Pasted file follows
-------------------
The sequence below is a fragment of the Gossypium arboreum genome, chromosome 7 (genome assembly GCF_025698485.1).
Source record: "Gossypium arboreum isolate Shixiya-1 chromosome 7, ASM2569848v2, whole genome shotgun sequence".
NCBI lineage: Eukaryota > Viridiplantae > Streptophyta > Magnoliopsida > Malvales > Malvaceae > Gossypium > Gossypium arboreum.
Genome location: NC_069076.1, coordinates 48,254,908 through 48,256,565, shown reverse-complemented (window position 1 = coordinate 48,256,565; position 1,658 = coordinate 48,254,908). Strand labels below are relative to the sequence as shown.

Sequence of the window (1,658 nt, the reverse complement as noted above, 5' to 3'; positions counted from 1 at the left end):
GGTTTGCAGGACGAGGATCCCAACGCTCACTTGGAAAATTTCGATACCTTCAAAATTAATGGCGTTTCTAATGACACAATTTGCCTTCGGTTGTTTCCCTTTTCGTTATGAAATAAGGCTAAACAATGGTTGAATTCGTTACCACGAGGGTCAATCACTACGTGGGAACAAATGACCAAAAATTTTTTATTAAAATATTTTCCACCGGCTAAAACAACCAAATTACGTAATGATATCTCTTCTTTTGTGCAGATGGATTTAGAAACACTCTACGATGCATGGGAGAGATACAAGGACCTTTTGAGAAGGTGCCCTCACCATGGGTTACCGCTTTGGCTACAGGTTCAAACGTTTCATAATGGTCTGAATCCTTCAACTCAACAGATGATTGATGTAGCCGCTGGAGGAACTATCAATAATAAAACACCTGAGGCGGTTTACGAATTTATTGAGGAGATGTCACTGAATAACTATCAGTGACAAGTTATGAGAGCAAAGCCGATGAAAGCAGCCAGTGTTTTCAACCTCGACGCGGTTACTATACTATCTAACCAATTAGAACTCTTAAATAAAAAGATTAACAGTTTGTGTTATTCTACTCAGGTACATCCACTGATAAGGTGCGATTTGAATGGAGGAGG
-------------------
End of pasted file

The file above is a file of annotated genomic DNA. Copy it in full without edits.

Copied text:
The sequence below is a fragment of the Gossypium arboreum genome, chromosome 7 (genome assembly GCF_025698485.1).
Source record: "Gossypium arboreum isolate Shixiya-1 chromosome 7, ASM2569848v2, whole genome shotgun sequence".
NCBI lineage: Eukaryota > Viridiplantae > Streptophyta > Magnoliopsida > Malvales > Malvaceae > Gossypium > Gossypium arboreum.
Genome location: NC_069076.1, coordinates 48,254,908 through 48,256,565, shown reverse-complemented (window position 1 = coordinate 48,256,565; position 1,658 = coordinate 48,254,908). Strand labels below are relative to the sequence as shown.

Sequence of the window (1,658 nt, the reverse complement as noted above, 5' to 3'; positions counted from 1 at the left end):
GGTTTGCAGGACGAGGATCCCAACGCTCACTTGGAAAATTTCGATACCTTCAAAATTAATGGCGTTTCTAATGACACAATTTGCCTTCGGTTGTTTCCCTTTTCGTTATGAAATAAGGCTAAACAATGGTTGAATTCGTTACCACGAGGGTCAATCACTACGTGGGAACAAATGACCAAAAATTTTTTATTAAAATATTTTCCACCGGCTAAAACAACCAAATTACGTAATGATATCTCTTCTTTTGTGCAGATGGATTTAGAAACACTCTACGATGCATGGGAGAGATACAAGGACCTTTTGAGAAGGTGCCCTCACCATGGGTTACCGCTTTGGCTACAGGTTCAAACGTTTCATAATGGTCTGAATCCTTCAACTCAACAGATGATTGATGTAGCCGCTGGAGGAACTATCAATAATAAAACACCTGAGGCGGTTTACGAATTTATTGAGGAGATGTCACTGAATAACTATCAGTGACAAGTTATGAGAGCAAAGCCGATGAAAGCAGCCAGTGTTTTCAACCTCGACGCGGTTACTATACTATCTAACCAATTAGAACTCTTAAATAAAAAGATTAACAGTTTGTGTTATTCTACTCAGGTACATCCACTGATAAGGTGCGATTTGAATGGAGGAGG